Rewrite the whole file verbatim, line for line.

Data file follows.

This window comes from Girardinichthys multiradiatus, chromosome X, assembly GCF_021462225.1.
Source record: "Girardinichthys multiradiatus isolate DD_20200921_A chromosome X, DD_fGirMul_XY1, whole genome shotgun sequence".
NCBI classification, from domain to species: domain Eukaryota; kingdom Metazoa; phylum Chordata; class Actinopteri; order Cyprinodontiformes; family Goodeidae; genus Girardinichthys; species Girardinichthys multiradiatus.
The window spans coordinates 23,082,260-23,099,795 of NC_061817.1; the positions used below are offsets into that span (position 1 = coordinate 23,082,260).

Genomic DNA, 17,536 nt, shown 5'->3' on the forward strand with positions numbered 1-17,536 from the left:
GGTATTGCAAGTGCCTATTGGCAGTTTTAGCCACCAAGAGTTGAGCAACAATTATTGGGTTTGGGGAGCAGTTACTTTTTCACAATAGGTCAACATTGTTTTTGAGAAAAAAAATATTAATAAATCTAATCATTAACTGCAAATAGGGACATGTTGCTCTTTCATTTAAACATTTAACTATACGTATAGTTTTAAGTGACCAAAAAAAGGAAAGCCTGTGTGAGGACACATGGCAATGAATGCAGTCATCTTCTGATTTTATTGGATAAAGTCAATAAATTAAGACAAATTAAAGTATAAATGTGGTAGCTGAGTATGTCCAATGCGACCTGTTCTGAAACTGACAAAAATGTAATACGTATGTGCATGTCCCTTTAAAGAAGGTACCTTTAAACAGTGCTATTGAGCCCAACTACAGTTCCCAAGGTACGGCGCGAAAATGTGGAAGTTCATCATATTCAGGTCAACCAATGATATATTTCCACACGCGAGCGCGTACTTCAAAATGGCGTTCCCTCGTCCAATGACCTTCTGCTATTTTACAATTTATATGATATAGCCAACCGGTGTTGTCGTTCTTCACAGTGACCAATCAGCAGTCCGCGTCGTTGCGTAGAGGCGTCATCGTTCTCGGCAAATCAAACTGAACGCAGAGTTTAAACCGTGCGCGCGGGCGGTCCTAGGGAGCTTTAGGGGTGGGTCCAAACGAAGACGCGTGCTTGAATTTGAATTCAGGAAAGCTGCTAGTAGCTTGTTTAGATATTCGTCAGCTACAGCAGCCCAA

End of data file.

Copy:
This window comes from Girardinichthys multiradiatus, chromosome X, assembly GCF_021462225.1.
Source record: "Girardinichthys multiradiatus isolate DD_20200921_A chromosome X, DD_fGirMul_XY1, whole genome shotgun sequence".
NCBI classification, from domain to species: domain Eukaryota; kingdom Metazoa; phylum Chordata; class Actinopteri; order Cyprinodontiformes; family Goodeidae; genus Girardinichthys; species Girardinichthys multiradiatus.
The window spans coordinates 23,082,260-23,099,795 of NC_061817.1; the positions used below are offsets into that span (position 1 = coordinate 23,082,260).

Genomic DNA, 17,536 nt, shown 5'->3' on the forward strand with positions numbered 1-17,536 from the left:
GGTATTGCAAGTGCCTATTGGCAGTTTTAGCCACCAAGAGTTGAGCAACAATTATTGGGTTTGGGGAGCAGTTACTTTTTCACAATAGGTCAACATTGTTTTTGAGAAAAAAAATATTAATAAATCTAATCATTAACTGCAAATAGGGACATGTTGCTCTTTCATTTAAACATTTAACTATACGTATAGTTTTAAGTGACCAAAAAAAGGAAAGCCTGTGTGAGGACACATGGCAATGAATGCAGTCATCTTCTGATTTTATTGGATAAAGTCAATAAATTAAGACAAATTAAAGTATAAATGTGGTAGCTGAGTATGTCCAATGCGACCTGTTCTGAAACTGACAAAAATGTAATACGTATGTGCATGTCCCTTTAAAGAAGGTACCTTTAAACAGTGCTATTGAGCCCAACTACAGTTCCCAAGGTACGGCGCGAAAATGTGGAAGTTCATCATATTCAGGTCAACCAATGATATATTTCCACACGCGAGCGCGTACTTCAAAATGGCGTTCCCTCGTCCAATGACCTTCTGCTATTTTACAATTTATATGATATAGCCAACCGGTGTTGTCGTTCTTCACAGTGACCAATCAGCAGTCCGCGTCGTTGCGTAGAGGCGTCATCGTTCTCGGCAAATCAAACTGAACGCAGAGTTTAAACCGTGCGCGCGGGCGGTCCTAGGGAGCTTTAGGGGTGGGTCCAAACGAAGACGCGTGCTTGAATTTGAATTCAGGAAAGCTGCTAGTAGCTTGTTTAGATATTCGTCAGCTACAGCAGCCCAA